We climbed up the river bank and came upon a field of sand and dried shit. I kept the headlamp pointed down so as not to step on anything controversial. The group stuck together. Suddenly, what sounded like about 2 dozen wild dogs, began to bark and howl in our direction. The sound was so deafening, they could have been right beside us, but, I couldn't see anything past the light. Just noise. We picked up the pace and gradually the wail of the dogs began to wane and the field of sand began to change into some irrigated farmland. We found a garden path that lead us to a dead end; a irrigation channel filled with ten millennia of feces and garbage, that eventually flowed into the Nile behind us. Not deterred, Mohammed led us about one hundred yards to the right, where there was a log that bridged across the channel. I hate crossing over water balancing on a log. My centre of gravity is too high, I have no balance or coordination, and this was my second hedge to overcome in one day. By the time I finished thinking (that's the problem. If I didn't think so much and just did it, I'd be fine), EZ was already across the 15-foot "bridge" and urging me on. I wasn't going to walk across. I just couldn't. Visions of falling in permeated my mind. Walking across a log would have to wait for another day. So, I straddled it. I put both my hands in front and "bum hopped" safely across the log. Though I became a momentary subject of ridicule, at least I made it across dry, which is more than I can say for some of us. One of the girls accidently dropped her flashlight as she was taking her final steps onto the other side. John, one of the guys, tried to lean out and catch it before it went in the water. Slip!! He caught the light, but tumbled into the drink. He held out his arm frantically and I dragged him back onto dry land. He instantly took off his shirt and tried to shake all the jeebies out. Who knows what got on him, but I do know that he is still alive and well in his homeland of Australia.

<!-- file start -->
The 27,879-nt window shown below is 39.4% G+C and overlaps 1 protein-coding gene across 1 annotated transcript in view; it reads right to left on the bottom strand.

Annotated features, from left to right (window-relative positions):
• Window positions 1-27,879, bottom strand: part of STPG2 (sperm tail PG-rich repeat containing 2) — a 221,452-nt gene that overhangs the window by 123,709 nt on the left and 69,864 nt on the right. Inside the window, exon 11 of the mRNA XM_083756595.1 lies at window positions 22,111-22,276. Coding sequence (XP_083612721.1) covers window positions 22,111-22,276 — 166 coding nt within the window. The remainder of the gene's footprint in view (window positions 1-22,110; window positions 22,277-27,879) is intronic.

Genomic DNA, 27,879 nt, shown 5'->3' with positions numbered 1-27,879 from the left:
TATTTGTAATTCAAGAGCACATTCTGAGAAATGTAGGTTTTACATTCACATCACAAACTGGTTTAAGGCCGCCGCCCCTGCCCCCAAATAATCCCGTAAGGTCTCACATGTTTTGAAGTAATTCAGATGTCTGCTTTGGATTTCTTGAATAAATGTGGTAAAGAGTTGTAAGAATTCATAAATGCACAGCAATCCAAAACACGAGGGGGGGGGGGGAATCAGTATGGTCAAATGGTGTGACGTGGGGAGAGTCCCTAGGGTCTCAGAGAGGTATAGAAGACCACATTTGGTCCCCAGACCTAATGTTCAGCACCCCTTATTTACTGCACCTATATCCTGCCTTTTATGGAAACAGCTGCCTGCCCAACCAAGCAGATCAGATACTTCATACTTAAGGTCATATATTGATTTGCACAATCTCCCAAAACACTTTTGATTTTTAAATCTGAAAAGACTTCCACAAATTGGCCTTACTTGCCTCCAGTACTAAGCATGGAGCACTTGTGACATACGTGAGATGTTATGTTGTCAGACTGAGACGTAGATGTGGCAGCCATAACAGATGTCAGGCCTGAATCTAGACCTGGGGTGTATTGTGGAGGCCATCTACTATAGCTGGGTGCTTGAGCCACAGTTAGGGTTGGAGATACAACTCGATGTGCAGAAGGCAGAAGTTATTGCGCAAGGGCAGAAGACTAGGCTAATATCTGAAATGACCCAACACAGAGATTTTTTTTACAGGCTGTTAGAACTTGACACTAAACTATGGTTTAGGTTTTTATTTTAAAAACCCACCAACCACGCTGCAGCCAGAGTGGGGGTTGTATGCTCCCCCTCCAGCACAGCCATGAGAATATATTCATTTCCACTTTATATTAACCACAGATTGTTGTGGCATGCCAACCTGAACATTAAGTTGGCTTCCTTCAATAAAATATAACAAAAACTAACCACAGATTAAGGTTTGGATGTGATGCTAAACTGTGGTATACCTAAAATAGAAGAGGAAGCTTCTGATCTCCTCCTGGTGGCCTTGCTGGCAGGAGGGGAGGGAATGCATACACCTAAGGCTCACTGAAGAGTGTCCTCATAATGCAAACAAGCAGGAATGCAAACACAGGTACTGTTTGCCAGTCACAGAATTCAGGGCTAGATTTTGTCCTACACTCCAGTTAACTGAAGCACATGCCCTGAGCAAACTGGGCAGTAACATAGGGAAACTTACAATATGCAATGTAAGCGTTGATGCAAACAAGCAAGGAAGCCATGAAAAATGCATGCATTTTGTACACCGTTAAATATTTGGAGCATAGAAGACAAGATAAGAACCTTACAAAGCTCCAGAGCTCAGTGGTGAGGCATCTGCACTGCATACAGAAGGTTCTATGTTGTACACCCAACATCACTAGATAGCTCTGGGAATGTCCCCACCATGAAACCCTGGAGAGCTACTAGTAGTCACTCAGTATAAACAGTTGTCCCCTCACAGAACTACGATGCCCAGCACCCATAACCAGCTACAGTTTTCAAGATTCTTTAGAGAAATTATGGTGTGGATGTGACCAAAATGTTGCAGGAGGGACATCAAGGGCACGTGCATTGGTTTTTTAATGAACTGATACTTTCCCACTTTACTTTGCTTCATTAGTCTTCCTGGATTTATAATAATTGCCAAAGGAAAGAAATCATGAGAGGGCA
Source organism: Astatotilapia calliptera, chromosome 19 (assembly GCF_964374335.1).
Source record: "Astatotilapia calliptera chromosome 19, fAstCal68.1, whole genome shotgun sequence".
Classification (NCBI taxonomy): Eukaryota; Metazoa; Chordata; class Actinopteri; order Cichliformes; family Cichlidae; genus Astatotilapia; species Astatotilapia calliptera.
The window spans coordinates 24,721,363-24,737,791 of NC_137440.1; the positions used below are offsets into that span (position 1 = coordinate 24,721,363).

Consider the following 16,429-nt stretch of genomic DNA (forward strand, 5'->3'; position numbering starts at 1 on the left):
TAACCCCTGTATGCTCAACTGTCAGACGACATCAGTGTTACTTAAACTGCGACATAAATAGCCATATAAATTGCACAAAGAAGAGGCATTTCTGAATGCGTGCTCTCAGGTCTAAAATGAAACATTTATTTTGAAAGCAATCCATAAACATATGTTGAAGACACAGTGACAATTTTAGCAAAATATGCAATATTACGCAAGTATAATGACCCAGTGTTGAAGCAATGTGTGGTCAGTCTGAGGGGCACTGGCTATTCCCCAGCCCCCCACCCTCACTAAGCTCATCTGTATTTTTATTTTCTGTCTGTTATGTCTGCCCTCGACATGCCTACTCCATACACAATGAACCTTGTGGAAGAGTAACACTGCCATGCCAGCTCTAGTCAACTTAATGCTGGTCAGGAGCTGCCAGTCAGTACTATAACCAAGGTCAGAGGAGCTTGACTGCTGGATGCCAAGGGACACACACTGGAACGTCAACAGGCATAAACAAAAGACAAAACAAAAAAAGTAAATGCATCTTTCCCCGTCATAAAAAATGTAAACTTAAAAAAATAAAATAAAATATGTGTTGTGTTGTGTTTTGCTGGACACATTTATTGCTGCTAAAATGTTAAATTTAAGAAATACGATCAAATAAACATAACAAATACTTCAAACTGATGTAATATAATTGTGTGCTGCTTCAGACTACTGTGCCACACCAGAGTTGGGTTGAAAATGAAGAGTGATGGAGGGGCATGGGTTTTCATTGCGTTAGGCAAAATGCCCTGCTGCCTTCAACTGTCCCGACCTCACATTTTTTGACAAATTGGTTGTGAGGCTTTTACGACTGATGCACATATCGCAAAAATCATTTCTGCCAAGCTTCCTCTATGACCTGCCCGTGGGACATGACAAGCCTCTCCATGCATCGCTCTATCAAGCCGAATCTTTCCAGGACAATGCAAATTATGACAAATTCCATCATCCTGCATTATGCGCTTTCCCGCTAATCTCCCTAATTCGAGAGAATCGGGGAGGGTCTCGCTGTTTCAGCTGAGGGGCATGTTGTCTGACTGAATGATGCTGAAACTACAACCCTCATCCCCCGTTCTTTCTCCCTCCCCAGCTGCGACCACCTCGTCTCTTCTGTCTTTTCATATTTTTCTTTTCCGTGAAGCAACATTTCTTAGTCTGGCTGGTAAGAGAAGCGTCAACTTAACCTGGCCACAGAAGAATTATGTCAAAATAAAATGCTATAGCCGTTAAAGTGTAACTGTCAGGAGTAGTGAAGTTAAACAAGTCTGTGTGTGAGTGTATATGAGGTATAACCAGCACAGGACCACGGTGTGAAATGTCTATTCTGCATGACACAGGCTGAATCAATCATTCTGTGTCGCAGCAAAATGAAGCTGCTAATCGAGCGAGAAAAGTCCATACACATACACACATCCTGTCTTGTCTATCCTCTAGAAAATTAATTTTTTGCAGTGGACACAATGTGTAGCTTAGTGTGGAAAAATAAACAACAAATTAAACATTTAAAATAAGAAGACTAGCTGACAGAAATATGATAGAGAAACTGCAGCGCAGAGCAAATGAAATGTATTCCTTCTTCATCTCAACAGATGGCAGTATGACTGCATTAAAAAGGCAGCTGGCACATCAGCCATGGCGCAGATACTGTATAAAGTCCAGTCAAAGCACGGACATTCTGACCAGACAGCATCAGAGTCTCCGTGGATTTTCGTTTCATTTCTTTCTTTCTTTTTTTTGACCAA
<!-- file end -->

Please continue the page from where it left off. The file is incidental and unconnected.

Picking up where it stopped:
Once we were all across the channel we could make out a road in the distance. We trudged through the spiky bushes and powdery sand, and were met at the road by three 5-year old kids. There was no home, nothing in sight, so I don't know where they came from, but, there they were, ready to play. So, we played, and waited for about 10 minutes, until Mohammed hailed down the first truck he saw. The back cab was packed with Nubians. Mohammed talked to the driver, pointed at us, and almost instantly, the locals piled high onto the top of the covered truck and the 8 of us were ushered into the back. We all sat in disbelief as the truck sped up and slowed down along the dark dirt road, and the passengers hopped on and off the roof above us; each surprised at the payload of eight chubby westerners in the back. 15 minutes later, we pulled up to our stop and hopped out of the cab. We shook hands with our driver and Mohammed led us into the local hangout. This place, nestled on the outskirts of a tiny Nubian village held the TV that broadcasted the match.

Arriving late, we missed the first few minutes of the game, but still managed to find some seats in what could best be described as an open-air gentlemen's tea house. A twelve inch tube-television blasted the game. EZ and the three other ladies were the only women in the whole place. We were surrounded by old men smoking shisha pipes, guys my age, eyes glued to the game, and some old timers in the back playing Egyptian Tavla (kind of like backgammon). The place was packed and I had one of those "one world" moments. You know those IBM or Olympic commercials that show people from all over the world, from the sports bars in America to a Masai hut in the Serenghetti, coming together to enjoy the same thing on TV? That's what this felt like. It was a good feeling to see that even in the most remote parts of the planet people still, at the heart of it, are having the same party with their good friends. The party is always the same, all over the world, albeit it's a little quieter in America. These Nubians in a remote village in central Egypt, lived and died with every shot in a match between Turkey and Germany. Once a group of them found out that EZ was Turkish, they cheered even harder for an Anatolian victory. The match, which in the end was won by the Germans, became almost secondary. It was the journey there and the revelation of sameness that made the memory.